It’s so, so easy to take things for granted when the going is good. I have a hunch that’s what keeps us going, us humans. There’s something deep in our DNA that wants us to wear blinders, wants us to chug along believing that since we’re not sick, not in pain, not desperately sad, not running for our lives, everyone else in the world is fine, too.
That makes sense, I guess. If we dwelled on that too much, we’d never get anything done. We’d die of worry and guilt.
(Side note: it may be part of our DNA, but it’s not innate. It’s something we learn as adults: worry about what’s in front of you, worry about the things you can change. Six-year-olds terrified of atomic bombs or bad guys in the night haven’t perfected this skill.)
So, it’s rare when everything’s going fine — so fine that you can’t imagine a time when things would ever not be fine — that you stop and think: “Now. Right now. I’m very lucky right now. I’m more fortunate than many people on this planet. Possibly most of them”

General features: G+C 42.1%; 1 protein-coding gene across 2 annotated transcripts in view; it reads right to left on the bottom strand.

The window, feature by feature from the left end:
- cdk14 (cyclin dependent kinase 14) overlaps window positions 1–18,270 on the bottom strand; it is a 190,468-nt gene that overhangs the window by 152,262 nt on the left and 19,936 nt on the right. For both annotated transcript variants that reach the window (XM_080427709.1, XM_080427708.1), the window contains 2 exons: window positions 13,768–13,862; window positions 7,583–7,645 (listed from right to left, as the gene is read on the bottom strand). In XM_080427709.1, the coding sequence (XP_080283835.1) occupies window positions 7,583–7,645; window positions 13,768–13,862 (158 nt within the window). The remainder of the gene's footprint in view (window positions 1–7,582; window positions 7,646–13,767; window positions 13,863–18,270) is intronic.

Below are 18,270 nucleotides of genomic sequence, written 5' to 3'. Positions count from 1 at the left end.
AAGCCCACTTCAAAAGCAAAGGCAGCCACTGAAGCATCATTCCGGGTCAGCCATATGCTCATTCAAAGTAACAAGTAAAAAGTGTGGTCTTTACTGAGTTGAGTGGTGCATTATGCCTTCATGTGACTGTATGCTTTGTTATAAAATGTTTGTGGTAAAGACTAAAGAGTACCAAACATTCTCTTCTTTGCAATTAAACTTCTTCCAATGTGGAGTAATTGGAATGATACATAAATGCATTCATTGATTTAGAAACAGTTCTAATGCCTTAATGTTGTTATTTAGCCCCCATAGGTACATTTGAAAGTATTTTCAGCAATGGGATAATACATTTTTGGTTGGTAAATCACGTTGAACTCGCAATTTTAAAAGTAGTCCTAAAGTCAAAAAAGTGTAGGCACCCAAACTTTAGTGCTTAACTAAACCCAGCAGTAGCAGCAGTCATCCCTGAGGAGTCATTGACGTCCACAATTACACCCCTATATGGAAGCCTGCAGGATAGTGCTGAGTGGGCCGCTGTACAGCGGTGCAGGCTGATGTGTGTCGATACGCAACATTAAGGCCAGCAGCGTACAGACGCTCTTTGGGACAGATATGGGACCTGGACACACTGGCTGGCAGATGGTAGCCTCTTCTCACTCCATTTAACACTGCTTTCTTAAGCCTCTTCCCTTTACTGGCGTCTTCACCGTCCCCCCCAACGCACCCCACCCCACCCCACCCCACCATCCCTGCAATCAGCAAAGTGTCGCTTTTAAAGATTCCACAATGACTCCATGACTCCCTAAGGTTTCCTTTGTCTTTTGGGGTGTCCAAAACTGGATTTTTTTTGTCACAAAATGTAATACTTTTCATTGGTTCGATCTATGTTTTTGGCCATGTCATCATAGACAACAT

It happened to me this week, driving home after a long day of work and errands. For some reason — I still don’t know why — I took stock of my life. And I realized how very lucky I am to have a job and a husband and a boyfriend and loving hounds and loving friends. And it’s all because of an accident of birth: American, late 20th century, middle class, male, white.